It was understood from the beginning that Terminal 5 would be an unusually complex undertaking. The project entailed the installation and integration of 163 IT systems with 546 separate interfaces run on 11,000 connected devices and PCs, all of which reportedly required “enough cable to lay to Istanbul and back.” Cognizant of the challenges, the British Airports Authority and Heathrow invested £4.3bn [$8.5bn] in building and outfitting the new terminal in the lead up to its March 2008 opening.
De-risking operations from day one
Despite their diligent efforts, the terminal roll out did not go smoothly, and not for any of the reasons they were anticipating. There were no obvious software malfunctions or mechanical failures. Instead, airport staff arrived on site and found they didn’t know where to park — a seemingly innocuous problem with cascading downstream effects that included delays in staff screening, a backlog of luggage, and missed connections.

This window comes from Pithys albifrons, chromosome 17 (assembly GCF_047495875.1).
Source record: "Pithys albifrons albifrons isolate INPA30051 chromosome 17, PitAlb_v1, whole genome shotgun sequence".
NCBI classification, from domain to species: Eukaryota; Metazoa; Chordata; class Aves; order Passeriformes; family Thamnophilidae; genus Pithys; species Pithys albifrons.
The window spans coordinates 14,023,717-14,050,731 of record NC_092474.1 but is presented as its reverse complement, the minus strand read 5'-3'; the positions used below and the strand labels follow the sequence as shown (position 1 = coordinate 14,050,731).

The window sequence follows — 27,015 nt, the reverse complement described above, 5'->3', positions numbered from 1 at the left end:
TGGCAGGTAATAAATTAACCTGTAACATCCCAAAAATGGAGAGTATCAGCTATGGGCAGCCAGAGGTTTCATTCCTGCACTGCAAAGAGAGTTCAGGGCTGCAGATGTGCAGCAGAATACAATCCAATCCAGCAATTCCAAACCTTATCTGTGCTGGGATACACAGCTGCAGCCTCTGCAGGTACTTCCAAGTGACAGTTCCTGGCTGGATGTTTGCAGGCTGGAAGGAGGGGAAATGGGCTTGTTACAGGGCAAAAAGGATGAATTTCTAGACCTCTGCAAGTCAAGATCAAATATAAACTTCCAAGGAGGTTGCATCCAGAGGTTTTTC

The Terminal 5 experience taught Heathrow a powerful lesson: prepared people are the linchpin of smooth operations. The airport recognized the need for a holistic operational readiness program to avert problems of this nature, and as such enlisted Arup’s help when they embarked on their next major project, Terminal 2. Our Operational Readiness Activation & Transition (ORAT) methodology had already been successfully deployed on other airport projects, like Dubai International Airport, and Heathrow hoped that our more holistic approach to planning could help Terminal 2 avoid frustrating teething problems.